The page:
"There is a substantial amount of plant
litter that accumulates in dry riverbeds and when they flow again this material can break down rapidly. We've now estimated the potential short-term CO2 emissions during these rewetting events," said Nathan Waltham from James Cook University in Australia.
"We believe that a single pulse of CO2 emission upon litter rewetting contributes up to 10 per cent of the daily CO2 emission compared to perennial rivers and streams, particularly in temperate climates.
"What this means is that the contributions of intermittent rivers and streams should be included in global carbon-cycling assessments," Waltham added.
Intermittent rivers, as the name suggests, sometimes stop flowing and can dry completely. Although far less studied than permanent rivers, they could represent half of the world's river network and, in response to climate change and increasing water demands, may come to dominate the landscape in some regions.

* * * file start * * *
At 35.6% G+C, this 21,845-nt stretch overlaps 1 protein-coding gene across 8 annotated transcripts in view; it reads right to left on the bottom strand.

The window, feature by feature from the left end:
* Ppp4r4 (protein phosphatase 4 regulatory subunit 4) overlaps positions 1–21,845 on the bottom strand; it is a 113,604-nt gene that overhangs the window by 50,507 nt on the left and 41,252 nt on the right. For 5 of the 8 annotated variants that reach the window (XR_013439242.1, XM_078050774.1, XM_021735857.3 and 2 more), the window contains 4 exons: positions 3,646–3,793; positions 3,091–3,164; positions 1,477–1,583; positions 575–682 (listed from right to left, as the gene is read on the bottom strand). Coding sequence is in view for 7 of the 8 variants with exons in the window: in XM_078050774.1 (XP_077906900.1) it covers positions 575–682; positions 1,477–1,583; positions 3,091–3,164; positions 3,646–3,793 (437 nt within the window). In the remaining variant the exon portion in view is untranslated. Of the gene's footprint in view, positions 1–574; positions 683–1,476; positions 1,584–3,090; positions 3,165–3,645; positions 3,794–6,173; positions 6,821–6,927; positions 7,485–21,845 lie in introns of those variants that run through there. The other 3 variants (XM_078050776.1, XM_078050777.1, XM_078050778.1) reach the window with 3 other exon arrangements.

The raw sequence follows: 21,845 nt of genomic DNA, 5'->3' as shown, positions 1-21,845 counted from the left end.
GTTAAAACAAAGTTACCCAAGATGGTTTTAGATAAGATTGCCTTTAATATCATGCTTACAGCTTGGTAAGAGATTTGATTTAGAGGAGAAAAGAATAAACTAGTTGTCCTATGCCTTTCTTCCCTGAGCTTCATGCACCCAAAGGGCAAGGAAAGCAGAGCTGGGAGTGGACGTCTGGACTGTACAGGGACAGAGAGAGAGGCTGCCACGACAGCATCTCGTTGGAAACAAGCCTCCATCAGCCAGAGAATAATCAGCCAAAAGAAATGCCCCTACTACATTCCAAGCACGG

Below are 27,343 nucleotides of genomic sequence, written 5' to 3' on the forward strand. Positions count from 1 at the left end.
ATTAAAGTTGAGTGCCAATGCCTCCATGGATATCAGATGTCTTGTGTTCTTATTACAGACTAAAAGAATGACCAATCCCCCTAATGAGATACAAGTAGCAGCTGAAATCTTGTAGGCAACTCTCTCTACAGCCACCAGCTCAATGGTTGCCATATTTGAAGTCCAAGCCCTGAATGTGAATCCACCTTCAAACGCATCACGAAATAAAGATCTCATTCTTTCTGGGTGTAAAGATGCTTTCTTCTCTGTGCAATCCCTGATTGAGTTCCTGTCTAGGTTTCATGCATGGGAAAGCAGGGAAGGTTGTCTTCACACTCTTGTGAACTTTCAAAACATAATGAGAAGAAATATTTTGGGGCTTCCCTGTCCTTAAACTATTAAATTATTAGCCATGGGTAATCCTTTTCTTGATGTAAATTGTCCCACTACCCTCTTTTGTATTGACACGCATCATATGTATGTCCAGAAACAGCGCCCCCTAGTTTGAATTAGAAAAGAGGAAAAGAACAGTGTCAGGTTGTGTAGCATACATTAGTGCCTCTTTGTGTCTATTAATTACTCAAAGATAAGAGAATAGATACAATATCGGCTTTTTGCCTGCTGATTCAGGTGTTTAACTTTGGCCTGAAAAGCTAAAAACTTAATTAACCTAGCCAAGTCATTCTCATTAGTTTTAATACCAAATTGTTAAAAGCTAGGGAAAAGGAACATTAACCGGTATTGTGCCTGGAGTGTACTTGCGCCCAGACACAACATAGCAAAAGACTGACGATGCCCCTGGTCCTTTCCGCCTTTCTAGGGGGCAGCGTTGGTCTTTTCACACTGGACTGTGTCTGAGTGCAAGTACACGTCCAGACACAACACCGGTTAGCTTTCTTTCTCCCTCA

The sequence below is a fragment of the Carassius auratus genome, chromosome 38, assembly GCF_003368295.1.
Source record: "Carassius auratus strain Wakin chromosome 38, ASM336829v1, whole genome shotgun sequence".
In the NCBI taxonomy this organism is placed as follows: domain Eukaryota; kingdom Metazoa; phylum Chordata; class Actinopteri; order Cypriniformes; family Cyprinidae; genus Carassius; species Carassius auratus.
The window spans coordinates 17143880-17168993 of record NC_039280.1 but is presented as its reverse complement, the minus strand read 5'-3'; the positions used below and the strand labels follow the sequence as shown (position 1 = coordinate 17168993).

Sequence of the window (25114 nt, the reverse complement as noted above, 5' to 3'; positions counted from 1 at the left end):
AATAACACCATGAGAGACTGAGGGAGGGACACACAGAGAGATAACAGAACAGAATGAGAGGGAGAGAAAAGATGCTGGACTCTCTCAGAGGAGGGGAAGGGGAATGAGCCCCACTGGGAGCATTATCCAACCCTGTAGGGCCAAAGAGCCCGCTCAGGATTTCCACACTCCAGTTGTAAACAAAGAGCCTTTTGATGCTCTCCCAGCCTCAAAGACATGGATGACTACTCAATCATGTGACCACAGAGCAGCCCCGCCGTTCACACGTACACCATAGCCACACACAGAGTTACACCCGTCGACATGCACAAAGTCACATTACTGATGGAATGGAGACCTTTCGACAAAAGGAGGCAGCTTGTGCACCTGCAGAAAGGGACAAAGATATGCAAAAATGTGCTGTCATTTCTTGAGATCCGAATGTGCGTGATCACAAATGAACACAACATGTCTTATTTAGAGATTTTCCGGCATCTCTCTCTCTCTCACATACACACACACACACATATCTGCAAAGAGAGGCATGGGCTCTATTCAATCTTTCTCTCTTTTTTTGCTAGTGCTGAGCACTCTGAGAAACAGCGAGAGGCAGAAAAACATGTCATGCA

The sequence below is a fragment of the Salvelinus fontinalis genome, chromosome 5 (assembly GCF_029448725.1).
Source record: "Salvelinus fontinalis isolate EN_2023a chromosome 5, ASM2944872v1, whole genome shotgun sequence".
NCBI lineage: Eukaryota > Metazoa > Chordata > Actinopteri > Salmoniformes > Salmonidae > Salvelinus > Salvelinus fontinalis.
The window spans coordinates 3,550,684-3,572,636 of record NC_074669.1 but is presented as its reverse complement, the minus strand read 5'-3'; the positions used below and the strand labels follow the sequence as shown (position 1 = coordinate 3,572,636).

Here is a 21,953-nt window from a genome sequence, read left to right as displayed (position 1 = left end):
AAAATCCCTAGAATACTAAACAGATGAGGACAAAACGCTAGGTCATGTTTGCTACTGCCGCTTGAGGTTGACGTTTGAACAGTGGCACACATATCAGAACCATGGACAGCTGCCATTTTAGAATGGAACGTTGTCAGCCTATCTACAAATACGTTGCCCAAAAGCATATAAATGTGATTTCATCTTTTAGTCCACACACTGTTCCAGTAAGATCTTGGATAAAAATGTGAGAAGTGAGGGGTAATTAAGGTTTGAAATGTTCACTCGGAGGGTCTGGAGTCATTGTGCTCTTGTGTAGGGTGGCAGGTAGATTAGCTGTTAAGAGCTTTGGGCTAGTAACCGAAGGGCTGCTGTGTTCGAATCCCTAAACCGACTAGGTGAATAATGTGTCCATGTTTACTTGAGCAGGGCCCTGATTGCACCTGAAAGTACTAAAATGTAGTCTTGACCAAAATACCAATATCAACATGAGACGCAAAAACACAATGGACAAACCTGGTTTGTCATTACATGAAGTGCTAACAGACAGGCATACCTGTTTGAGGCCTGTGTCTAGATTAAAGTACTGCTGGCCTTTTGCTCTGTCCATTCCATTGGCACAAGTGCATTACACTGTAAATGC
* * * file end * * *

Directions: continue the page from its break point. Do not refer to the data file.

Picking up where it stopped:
For the study, the international team of researchers looked at 212 dry riverbeds in the world.
The results published in the journal Nature Geoscience showed that aridity, surrounding vegetation, channel width and dry-phase duration explained most variability in the quantity and decomposability of plant litter.
"Taking rivers and streams that only flow at certain times into account would improve estimates of the consequences of global climate change on carbon cycling -- given that the extent of these rivers and streams will increase, and periods of drying will become more prolonged in many regions," Waltham said.